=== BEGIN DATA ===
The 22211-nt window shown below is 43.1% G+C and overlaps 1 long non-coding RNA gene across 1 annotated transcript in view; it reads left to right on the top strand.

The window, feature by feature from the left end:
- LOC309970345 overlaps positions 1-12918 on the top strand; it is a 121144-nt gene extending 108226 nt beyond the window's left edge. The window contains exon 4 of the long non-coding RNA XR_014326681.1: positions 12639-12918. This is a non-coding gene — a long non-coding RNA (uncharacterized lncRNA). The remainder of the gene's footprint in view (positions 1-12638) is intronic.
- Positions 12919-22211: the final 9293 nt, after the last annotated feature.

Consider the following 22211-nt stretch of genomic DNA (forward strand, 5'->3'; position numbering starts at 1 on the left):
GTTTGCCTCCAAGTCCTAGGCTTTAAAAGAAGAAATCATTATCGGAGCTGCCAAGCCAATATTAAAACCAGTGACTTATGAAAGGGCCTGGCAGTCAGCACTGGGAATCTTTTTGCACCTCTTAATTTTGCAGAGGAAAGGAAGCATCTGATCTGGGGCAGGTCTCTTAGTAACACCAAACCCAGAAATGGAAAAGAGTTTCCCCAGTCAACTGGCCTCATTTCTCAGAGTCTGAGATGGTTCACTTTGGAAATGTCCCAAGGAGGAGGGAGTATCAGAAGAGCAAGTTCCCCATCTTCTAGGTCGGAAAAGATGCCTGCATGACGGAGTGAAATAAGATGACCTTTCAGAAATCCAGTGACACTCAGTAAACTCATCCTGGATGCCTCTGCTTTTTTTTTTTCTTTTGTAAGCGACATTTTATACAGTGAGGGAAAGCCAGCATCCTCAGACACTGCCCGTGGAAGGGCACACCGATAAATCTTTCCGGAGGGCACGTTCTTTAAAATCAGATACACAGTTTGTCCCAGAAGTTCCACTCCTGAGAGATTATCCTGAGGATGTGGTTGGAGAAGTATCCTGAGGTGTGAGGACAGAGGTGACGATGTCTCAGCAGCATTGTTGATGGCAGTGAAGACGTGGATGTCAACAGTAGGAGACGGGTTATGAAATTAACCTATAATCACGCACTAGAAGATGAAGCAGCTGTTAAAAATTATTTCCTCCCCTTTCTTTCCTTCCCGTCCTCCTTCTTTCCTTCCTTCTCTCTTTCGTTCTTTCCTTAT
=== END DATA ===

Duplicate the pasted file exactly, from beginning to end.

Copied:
The 22211-nt window shown below is 43.1% G+C and overlaps 1 long non-coding RNA gene across 1 annotated transcript in view; it reads left to right on the top strand.

The window, feature by feature from the left end:
- LOC309970345 overlaps positions 1-12918 on the top strand; it is a 121144-nt gene extending 108226 nt beyond the window's left edge. The window contains exon 4 of the long non-coding RNA XR_014326681.1: positions 12639-12918. This is a non-coding gene — a long non-coding RNA (uncharacterized lncRNA). The remainder of the gene's footprint in view (positions 1-12638) is intronic.
- Positions 12919-22211: the final 9293 nt, after the last annotated feature.

Consider the following 22211-nt stretch of genomic DNA (forward strand, 5'->3'; position numbering starts at 1 on the left):
GTTTGCCTCCAAGTCCTAGGCTTTAAAAGAAGAAATCATTATCGGAGCTGCCAAGCCAATATTAAAACCAGTGACTTATGAAAGGGCCTGGCAGTCAGCACTGGGAATCTTTTTGCACCTCTTAATTTTGCAGAGGAAAGGAAGCATCTGATCTGGGGCAGGTCTCTTAGTAACACCAAACCCAGAAATGGAAAAGAGTTTCCCCAGTCAACTGGCCTCATTTCTCAGAGTCTGAGATGGTTCACTTTGGAAATGTCCCAAGGAGGAGGGAGTATCAGAAGAGCAAGTTCCCCATCTTCTAGGTCGGAAAAGATGCCTGCATGACGGAGTGAAATAAGATGACCTTTCAGAAATCCAGTGACACTCAGTAAACTCATCCTGGATGCCTCTGCTTTTTTTTTTTCTTTTGTAAGCGACATTTTATACAGTGAGGGAAAGCCAGCATCCTCAGACACTGCCCGTGGAAGGGCACACCGATAAATCTTTCCGGAGGGCACGTTCTTTAAAATCAGATACACAGTTTGTCCCAGAAGTTCCACTCCTGAGAGATTATCCTGAGGATGTGGTTGGAGAAGTATCCTGAGGTGTGAGGACAGAGGTGACGATGTCTCAGCAGCATTGTTGATGGCAGTGAAGACGTGGATGTCAACAGTAGGAGACGGGTTATGAAATTAACCTATAATCACGCACTAGAAGATGAAGCAGCTGTTAAAAATTATTTCCTCCCCTTTCTTTCCTTCCCGTCCTCCTTCTTTCCTTCCTTCTCTCTTTCGTTCTTTCCTTAT